[[[ It appears that this will be the last communication with Benny Peiser at CCNET, for reasons shown below. -- rdh ]]]

At 09:39 AM 5/16/01 +0100, CCNET wrote (item 13):


From Duncan Steel

Dear Benny,

Unfortunately the testimony by Richard S. Lindzen to a U.S. Senate committee carried today in CCNet 'Climate Change and Climate Scares' perhaps has the potential to offend a significant fraction of the people inhabiting the British Isles.

>To quote the great 19th Century English scientist, Lord Kelvin, "When you
>can measure what you are speaking about and express it in numbers, you know
>something about it; but when you cannot measure it, when you cannot express
>it in numbers, your knowledge is of a meager and unsatisfactory kind."

Lord Kelvin (William Thomson) was an Ulsterman, born in Belfast (then - in 1824 - part of Ireland, period; now part of Northern Ireland). Although he was a student at Cambridge (that *is* in England) he worked most of his life at the University of Glasgow (that's in Scotland). For more information, see:


Duncan Steel

Dear Duncan Steel,

I am curious as to why you say (below) that the testimony by Richard S. Lindzen to a U.S. Senate committee (also shown below) might be found to be offensive to "a significant fraction" of people in the British Isles. Do you mean because he described Lord Kelvin as "English"? Can't they just laugh at us "dumb" Americans and get on with life without taking offense? Geez!

I must add that it seems a rather poor time to use such an indefinite term as "significant fraction". What portion of "people inhabiting the British Isles" do you think that would be? Lord Kelvin surely would not approve of such unspecific talk! (Unfortunately, such talk seems to fill nearly every article in Benny Peiser's newsletter, nearly every issue.)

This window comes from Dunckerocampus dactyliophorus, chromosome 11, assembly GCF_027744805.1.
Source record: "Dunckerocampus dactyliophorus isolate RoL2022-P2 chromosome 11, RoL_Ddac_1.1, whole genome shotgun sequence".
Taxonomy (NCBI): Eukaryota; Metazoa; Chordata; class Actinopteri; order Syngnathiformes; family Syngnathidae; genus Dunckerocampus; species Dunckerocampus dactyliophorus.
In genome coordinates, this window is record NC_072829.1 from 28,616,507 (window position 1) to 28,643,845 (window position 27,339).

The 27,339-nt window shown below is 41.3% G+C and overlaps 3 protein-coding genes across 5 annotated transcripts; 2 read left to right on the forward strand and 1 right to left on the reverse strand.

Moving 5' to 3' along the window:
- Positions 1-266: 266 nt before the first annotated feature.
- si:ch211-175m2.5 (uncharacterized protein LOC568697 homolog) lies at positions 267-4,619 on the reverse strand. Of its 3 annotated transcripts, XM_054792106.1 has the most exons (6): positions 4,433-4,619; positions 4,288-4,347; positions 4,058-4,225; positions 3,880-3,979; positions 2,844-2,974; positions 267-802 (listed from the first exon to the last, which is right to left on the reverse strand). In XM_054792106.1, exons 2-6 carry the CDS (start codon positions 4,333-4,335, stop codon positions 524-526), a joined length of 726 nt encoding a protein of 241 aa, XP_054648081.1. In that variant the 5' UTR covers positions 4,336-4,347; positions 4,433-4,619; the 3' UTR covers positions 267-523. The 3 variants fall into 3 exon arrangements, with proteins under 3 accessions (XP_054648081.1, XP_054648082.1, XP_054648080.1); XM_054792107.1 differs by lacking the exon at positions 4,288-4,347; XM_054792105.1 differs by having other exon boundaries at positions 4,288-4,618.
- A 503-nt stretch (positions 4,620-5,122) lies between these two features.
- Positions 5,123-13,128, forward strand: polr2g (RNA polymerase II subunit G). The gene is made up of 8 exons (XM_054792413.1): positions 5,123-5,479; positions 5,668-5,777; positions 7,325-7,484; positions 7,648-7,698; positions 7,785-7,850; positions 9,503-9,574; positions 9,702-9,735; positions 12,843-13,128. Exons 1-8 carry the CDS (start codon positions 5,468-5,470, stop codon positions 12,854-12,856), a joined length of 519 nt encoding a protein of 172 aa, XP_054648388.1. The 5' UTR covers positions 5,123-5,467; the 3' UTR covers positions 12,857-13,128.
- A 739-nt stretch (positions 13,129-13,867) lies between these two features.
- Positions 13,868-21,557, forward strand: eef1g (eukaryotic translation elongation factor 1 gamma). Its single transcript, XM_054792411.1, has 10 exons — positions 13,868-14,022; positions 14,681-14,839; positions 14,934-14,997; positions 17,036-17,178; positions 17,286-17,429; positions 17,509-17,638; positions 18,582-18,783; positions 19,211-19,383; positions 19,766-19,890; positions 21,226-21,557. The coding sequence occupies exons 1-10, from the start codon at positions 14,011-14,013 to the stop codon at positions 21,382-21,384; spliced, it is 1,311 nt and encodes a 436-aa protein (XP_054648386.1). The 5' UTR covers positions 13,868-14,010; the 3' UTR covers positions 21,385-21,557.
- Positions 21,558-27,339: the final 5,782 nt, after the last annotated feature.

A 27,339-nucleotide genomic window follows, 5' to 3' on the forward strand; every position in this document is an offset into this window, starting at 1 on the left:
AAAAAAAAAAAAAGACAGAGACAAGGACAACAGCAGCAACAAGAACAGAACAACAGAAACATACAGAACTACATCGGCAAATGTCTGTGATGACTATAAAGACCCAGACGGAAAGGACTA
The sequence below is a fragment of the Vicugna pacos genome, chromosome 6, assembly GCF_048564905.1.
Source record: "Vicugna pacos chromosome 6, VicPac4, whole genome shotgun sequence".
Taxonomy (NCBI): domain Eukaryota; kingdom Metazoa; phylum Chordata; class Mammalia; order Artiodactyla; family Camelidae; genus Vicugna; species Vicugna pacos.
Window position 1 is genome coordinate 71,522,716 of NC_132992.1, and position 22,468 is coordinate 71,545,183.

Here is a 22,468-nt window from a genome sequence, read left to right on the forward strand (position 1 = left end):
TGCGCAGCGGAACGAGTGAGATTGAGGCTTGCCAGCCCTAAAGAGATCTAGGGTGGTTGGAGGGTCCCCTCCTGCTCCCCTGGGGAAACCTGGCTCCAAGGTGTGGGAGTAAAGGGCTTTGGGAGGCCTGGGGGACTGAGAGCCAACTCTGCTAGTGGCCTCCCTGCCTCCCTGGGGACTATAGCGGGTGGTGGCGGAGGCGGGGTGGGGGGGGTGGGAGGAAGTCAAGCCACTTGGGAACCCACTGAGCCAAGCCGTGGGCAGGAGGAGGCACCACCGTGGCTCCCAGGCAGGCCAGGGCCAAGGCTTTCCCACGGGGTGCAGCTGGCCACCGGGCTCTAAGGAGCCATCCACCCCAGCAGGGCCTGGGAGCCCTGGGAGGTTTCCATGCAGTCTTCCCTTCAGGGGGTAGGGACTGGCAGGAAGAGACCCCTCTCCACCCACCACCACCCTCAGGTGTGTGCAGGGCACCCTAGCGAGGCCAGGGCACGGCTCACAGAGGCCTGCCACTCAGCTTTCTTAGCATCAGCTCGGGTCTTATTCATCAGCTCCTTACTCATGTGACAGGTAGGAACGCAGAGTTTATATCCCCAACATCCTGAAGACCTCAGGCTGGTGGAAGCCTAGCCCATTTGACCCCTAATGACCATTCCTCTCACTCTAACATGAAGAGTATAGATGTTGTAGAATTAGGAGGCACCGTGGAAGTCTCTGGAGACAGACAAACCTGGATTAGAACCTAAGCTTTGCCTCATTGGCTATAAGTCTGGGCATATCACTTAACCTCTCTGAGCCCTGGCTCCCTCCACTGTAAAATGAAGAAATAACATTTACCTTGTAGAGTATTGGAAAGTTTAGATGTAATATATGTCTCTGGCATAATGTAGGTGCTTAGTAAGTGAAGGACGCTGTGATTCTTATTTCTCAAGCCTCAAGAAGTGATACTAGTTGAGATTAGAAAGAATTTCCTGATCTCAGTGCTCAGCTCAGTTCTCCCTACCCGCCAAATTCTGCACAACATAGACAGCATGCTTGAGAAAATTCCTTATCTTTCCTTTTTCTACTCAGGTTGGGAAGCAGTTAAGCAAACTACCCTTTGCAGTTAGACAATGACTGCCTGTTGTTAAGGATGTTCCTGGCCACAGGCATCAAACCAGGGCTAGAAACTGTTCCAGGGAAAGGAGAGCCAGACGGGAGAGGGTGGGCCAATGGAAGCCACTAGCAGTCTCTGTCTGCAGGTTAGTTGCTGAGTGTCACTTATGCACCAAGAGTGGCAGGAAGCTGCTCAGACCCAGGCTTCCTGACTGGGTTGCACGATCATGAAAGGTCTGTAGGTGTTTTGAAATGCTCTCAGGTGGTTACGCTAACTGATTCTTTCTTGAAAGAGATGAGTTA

I would think if 1 or 2 percent of the "people inhabiting the British Isles" are so easily offended, it's a "significant fraction" -- millions of people. But I wonder what percent you actually had in mind.

I should note that I'm still not sure why it would be an "offense" to call a -- what did you call him -- an Ulsterman (whatever that is!) -- English anyway. When I travel to foreign countries I'm not offended if someone mistakes me for being from somewhere (anywhere) in the British Isles, for example -- though perhaps I should be.

I might be offended if they think I'm (egads) a Republican, or if they think I'm in denial about Global Warming (like so many). But we're all people. Just people.


Russell Hoffman
abhorring imprecise speech and easily-offended weenies everywhere
Carlsbad, CA

At 10:34 AM 5/17/01 +0100, Duncan Steel wrote:

Dear Mr/Dr Hoffman,

I have received your message, which displays not only a remarkable level of ignorance, but also stupidity. If you do not know what an "Ulsterman" is, then you have nothing useful to contribute. If you do want to start to learn a few things, try looking into the history of Ireland, both the Republic and also Northern Ireland (i.e. Ulster). Then perhaps you will start to understand the root of the problem.